The main reason they are not longer recommended is that mercury can poison you. This can happen when the glass breaks and mercury is released. If you do still have one of these thermometers, you should contact your local waste department and find how to dispose of hazardous waste properly.

There are glass thermometers available that do not use mercury, but most people prefer the digital thermometers that do not shatter.

How do I take a temperature with a thermometer?

Using a digital oral thermometer

  1. Wash your hands with soap and warm water.
  2. Use a clean thermometer, one that has been washed in cold water, cleaned with rubbing alcohol, and then rinsed to remove the alcohol.
  3. Do not eat or drink anything for at least five minutes before you take your temperature because the temperature of the food or beverage could make the reading inaccurate. You should keep your mouth closed during this time.
  4. Place the thermometer tip under the tongue.
  5. Hold the thermometer in the same spot for about 40 seconds.
  6. Readings will continue to increase and the F (or C) symbol will flash during measurement.
  7. Usually, the thermometer will make a beeping noise when the final reading is done (usually about 30 seconds). If you are keeping track, record the temperature and the time.
  8. Rinse thermometer in cold water, clean it with alcohol and rinse again.

Using a digital rectal thermometer (for babies and children up to 3 years old)

Rectal thermometerRectal thermometer

  1. Wash the rectal thermometer with soap and warm water. Don’t use an oral thermometer.
  2. Put a small amount of lubricant (petroleum jelly or Vaseline®) on the sensor (tip) of the thermometer.
  3. Place your child belly down on your lap or table, with one palm on their back. Or place them face-up, with legs bent toward their chest and hold the back of their thighs with one hand. Put a diaper or cloth under your child as he or she may poop immediately after removal of the thermometer.
  4. Using your other hand, gently insert the thermometer into the anus until the tip is completely inside the rectum. DO NOT force it if you feel resistance.
  5. Keep the thermometer steady with your hand until you hear the beep (around 30 seconds).
  6. Gently remove. Record temperature and time.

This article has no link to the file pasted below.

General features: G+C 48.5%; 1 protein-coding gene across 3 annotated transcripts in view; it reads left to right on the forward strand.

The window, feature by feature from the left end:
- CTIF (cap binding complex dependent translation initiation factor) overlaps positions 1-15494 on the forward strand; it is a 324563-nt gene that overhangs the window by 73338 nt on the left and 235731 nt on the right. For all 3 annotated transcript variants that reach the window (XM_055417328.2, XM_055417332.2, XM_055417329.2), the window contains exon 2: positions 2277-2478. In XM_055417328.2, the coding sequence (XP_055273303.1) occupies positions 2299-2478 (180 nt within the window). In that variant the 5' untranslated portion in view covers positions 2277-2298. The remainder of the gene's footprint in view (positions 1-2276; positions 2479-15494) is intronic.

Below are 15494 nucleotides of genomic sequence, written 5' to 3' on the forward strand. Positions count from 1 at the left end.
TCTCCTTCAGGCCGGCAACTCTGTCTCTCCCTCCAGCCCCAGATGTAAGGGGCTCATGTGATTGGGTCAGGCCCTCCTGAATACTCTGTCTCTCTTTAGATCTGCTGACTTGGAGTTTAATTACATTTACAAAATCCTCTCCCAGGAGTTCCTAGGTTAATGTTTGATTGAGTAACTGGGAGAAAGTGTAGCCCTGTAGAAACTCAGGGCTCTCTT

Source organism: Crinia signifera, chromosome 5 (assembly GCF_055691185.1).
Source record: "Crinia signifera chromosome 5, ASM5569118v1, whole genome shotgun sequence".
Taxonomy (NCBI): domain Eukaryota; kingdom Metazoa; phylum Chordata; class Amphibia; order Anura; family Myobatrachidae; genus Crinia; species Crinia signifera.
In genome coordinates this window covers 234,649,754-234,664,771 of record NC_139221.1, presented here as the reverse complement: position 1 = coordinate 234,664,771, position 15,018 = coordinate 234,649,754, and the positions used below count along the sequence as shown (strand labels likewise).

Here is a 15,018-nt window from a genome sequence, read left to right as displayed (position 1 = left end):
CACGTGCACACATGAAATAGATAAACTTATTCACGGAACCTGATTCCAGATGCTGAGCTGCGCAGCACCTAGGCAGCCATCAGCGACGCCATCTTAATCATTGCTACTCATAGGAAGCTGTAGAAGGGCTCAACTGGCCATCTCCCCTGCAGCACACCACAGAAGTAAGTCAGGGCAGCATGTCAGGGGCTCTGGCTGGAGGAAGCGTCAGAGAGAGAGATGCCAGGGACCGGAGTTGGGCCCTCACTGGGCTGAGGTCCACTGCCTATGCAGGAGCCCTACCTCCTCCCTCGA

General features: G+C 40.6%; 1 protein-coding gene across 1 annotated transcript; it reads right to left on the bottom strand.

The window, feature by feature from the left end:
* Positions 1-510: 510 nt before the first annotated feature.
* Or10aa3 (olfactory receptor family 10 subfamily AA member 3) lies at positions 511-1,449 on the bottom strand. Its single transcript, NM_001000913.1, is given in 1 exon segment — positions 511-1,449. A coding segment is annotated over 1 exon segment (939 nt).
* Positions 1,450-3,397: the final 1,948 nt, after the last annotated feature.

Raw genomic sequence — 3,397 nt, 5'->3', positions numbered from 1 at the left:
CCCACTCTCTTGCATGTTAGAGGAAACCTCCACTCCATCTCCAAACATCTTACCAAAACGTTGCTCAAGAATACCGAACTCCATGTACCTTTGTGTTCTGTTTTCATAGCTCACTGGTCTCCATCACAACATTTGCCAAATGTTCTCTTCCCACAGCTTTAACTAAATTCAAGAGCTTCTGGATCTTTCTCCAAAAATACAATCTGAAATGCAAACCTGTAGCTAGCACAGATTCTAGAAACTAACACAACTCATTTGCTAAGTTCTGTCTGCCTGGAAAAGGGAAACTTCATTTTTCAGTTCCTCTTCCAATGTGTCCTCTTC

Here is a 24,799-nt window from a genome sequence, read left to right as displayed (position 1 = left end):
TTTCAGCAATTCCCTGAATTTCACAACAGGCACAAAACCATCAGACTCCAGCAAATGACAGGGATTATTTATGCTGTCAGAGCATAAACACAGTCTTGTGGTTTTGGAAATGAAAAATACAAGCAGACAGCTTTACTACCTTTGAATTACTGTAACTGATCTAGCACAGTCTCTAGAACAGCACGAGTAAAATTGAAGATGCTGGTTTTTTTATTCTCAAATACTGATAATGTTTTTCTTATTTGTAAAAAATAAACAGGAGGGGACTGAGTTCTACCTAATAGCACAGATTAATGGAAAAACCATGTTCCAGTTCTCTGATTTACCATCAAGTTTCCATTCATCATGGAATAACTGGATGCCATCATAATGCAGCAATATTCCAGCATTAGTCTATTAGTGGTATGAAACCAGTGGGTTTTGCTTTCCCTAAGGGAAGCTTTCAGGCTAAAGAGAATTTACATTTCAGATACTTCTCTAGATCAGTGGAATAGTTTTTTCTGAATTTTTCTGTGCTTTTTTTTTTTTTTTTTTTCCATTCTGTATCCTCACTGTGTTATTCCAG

7. Clean the thermometer thoroughly with soap and water. You may want to clean it off again with alcohol and then rinse it again.

Using a digital axillary (same as oral) thermometer

  1. Remove the child’s shirt and place the thermometer tip into your child’s armpit. Make sure your child’s armpit is dry to get the most accurate reading.
  2. Keep the axillary thermometer in place by folding your child’s arm across his or her chest.
  3. The thermometer will beep when reading is done (this method may take longer than 30 seconds).
  4. Remove and record temperature and time.
  5. Clean the thermometer with soap and water or with alcohol, always rinsing as a last step.

Should I add a degree to oral (under the tongue) and axillary (under the arm) readings?

Yes, for the most accuracy. Rectal temperatures are considered most accurate indication of the body’s temperature. Oral and axillary temperature readings are about ½° to 1°F (.3°C to .6°C) below rectal. Add these numbers to oral and axillary temperature readings for the most accurate reading.

Using a tympanic thermometer (for adults and children over 2 years old)

  1. Pull gently back on the top of the ear to open the ear canal.
  2. Place the protective cover on the tip of the thermometer.
  3. Gently insert the thermometer until the ear canal is fully sealed off.
  4. Press and hold down the button for 1-2 seconds until you hear a beep (follow the manufacturer’s instructions).
  5. Remove the thermometer, discard the cover, and record temperature and time.

Using a temporal artery thermometer

  1. Turn the thermometer on.
  2. Place the protective cap on the thermometer.
  3. Sweep the thermometer gently across the forehead so the infrared scanner can measure the temperature of the temporal artery.
  4. Record the temperature and time.
  5. Remove the protective cover and dispose of it.